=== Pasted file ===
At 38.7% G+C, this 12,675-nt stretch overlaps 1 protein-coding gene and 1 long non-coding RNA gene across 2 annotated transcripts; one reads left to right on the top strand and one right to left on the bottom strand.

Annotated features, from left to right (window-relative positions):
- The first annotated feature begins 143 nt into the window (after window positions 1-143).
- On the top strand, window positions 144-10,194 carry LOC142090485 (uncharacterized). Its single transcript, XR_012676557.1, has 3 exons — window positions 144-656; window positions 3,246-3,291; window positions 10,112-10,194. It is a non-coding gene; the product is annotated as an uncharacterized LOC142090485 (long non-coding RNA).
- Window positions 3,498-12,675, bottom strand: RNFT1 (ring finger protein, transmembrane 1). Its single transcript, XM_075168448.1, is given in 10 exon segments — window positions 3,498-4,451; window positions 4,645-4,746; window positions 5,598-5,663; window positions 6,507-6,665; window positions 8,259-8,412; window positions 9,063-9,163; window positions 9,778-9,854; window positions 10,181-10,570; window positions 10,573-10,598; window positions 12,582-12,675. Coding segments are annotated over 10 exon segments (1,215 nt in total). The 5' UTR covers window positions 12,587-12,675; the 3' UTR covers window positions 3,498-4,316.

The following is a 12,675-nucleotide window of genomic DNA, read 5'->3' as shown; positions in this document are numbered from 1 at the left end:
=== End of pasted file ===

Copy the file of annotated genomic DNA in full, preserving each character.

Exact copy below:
At 38.7% G+C, this 12,675-nt stretch overlaps 1 protein-coding gene and 1 long non-coding RNA gene across 2 annotated transcripts; one reads left to right on the top strand and one right to left on the bottom strand.

Annotated features, from left to right (window-relative positions):
- The first annotated feature begins 143 nt into the window (after window positions 1-143).
- On the top strand, window positions 144-10,194 carry LOC142090485 (uncharacterized). Its single transcript, XR_012676557.1, has 3 exons — window positions 144-656; window positions 3,246-3,291; window positions 10,112-10,194. It is a non-coding gene; the product is annotated as an uncharacterized LOC142090485 (long non-coding RNA).
- Window positions 3,498-12,675, bottom strand: RNFT1 (ring finger protein, transmembrane 1). Its single transcript, XM_075168448.1, is given in 10 exon segments — window positions 3,498-4,451; window positions 4,645-4,746; window positions 5,598-5,663; window positions 6,507-6,665; window positions 8,259-8,412; window positions 9,063-9,163; window positions 9,778-9,854; window positions 10,181-10,570; window positions 10,573-10,598; window positions 12,582-12,675. Coding segments are annotated over 10 exon segments (1,215 nt in total). The 5' UTR covers window positions 12,587-12,675; the 3' UTR covers window positions 3,498-4,316.

The following is a 12,675-nucleotide window of genomic DNA, read 5'->3' as shown; positions in this document are numbered from 1 at the left end: